Justification: You Have It All, But You Always Need More

Rembrandt-Return_of_the_Prodigal_Son-smaller

Rembrandt-Return_of_the_Prodigal_Son-smaller

Do you know the paradox about the beloved who has the complete love of her lover? She has it all, but she always needs more. She is always in need of his love, and not just reminders. So as he continually tells her, I love you, he gives her more. These words are no mere reminders. What she hears is what she gets… more of what she already has.

It is the same with the Gospel of our Lord, Jesus Christ. The Gospel reveals and proclaims an already existing complete justification of the sinner for the sake of Christ’s atonement on the cross. To be justified means to be declared righteous in the forgiveness that is ours in the crucified Christ. It is a done deal, and by faith we have it all. Nevertheless, while we live with this forgiveness and righteousness of Christ as total and complete realities, we are always in need of more.

For many Christians, justification is understood as a one-time pronouncement by God that happened when you got saved and began your life in Christ. The forgiveness of Christ being a done deal, the dominant focus of the Christian’s life is now to be centered on how your gratitude and the power of the Spirit are to be channeled into achieving a greater life of obedience. Jesus did his part, it’s now your turn.

The astonishing reality that Christ pardons wretched sinners fades into the background of daily Christian concern as attention turns to absorbing Law-oriented principles for daily living and gaining a greater victory over sinful habits. Justification and forgiveness become a distant memory of something God once did, because you once needed them, way back when you first got saved. For many, this understanding and program have produced spiritual burnout and doubts when the weight of alarming sins are felt. Some have even wondered if they are still forgiven and imagined that perhaps they might need to get saved again.

Believers need to be taught otherwise about God’s justification of sinners and how His continual bestowal of forgiveness feeds and builds up our life in Christ. We need more than distant memories of a God who was, at one time, gracious to us. And, reminders are not good enough. Christians remain sinners who continually sin. Because they continually sin much, they continually need to be forgiven much. Christians are saved sinners who need to receive again for the first time the Word of grace that bestows God’s forgiveness. Yes, you have it all, but you always need more! Note how Luther expressed this in his Large Catechism:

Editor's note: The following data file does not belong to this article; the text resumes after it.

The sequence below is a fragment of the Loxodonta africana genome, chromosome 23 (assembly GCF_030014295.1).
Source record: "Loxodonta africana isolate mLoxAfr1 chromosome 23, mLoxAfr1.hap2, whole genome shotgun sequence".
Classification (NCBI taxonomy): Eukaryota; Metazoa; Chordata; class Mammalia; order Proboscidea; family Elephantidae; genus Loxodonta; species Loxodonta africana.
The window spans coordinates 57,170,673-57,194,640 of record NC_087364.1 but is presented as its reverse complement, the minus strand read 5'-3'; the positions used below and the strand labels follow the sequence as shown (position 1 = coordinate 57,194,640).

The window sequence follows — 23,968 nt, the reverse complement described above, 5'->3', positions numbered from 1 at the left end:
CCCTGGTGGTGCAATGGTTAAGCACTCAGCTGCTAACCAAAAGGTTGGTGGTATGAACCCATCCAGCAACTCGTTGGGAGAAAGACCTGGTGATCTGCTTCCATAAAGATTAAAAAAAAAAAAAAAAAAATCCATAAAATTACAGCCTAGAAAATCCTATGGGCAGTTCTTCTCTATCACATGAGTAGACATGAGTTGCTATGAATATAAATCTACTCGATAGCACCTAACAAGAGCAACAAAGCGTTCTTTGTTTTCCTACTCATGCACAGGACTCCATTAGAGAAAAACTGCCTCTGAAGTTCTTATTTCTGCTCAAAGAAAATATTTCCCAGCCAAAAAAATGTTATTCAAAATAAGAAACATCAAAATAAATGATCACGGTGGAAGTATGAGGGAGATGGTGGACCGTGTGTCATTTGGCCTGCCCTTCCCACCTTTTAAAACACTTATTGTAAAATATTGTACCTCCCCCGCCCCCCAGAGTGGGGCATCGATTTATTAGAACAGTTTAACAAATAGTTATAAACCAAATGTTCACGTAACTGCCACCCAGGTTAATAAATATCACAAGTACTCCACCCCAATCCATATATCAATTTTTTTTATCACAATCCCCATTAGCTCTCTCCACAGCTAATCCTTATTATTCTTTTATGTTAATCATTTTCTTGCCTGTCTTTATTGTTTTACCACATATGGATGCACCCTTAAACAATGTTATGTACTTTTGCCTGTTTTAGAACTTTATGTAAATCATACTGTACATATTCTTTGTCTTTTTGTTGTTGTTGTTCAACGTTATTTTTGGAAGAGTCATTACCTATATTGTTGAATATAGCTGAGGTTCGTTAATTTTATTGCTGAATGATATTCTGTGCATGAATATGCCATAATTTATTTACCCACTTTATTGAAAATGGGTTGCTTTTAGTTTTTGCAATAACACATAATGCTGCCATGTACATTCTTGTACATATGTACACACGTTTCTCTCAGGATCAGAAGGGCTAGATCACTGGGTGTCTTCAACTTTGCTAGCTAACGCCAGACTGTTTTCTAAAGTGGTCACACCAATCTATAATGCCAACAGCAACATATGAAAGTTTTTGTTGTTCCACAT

Toward forgiveness is directed everything that is to be preached concerning the sacraments and, in short, the entire Gospel and all the duties of Christianity. Forgiveness is needed constantly, for although God’s grace has been won by Christ, and holiness has been wrought by the Holy Spirit through God’s Word in the unity of the Christian Church, yet because we are encumbered with our flesh we are never without sin. —Tappert, “Large Catechism”, Creed, 54

The Gospel does more than teach unbelievers new information about salvation and remind believers of old information about salvation. It declares righteousness to all sinners as a past reality; it reveals that same righteousness of Christ as a present reality, and bestows it unconditionally again and again without any if or when clauses. Interjecting the word, if, makes everything conditional; and the word, when, implies it does not exist already. God’s forgiveness for the sake of Christ is anchored completely in the external Word of promise, not in anything that we may experience in our life in Christ. What you hear is what you get, and you get it in your hearing.

Moreover, we are justified by grace through faith alone, apart from any required experience. Our experience in this life will continue to be punctuated by sinful wretchedness from within and without.  For this reason, while we are completely justified in our Baptism, we continually are in need of receiving God’s justification so that our faith and life in Christ may not die, but grow and mature. Indeed, it is the saving Word of justification that continually sanctifies the Christian as a lifelong renewing work.

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As the continual love of the lover sustains and builds up the trust and love of the beloved, so also God’s Word of pardon does more than just remind us that we were forgiven in Christ back when. It creates, sustains, and matures faith and life in Christ and it empowers all of our works of love that serve Christ through our neighbors. In other words, God’s justification sanctifies the believer.* Exhorting good works does not produce or increase them. They are empowered and increased only by the continual impact of God’s Word of forgiveness as we live and grow in Christ.

Justification and sanctification are articles of faith. They are God’s secrets held in Heaven, but revealed and bestowed again and again in the Divine Service of our Lord as he nurtures us with His Gospel and Sacraments. All comfort and consolation come to us from our Lord through these mysteries that have been entrusted to His Church. The Gospel of God’s unconditional bestowed righteousness is His I love you to wretched sinners like you and me. We have it all, but we are always in need of more! Got it?

*For a more extensive treatment of How God’s Word of justification sanctifies the believer and empowers all good works, readers are encouraged to read Chapters 4,5, and 8 in Christian Life: Cross or Glory?

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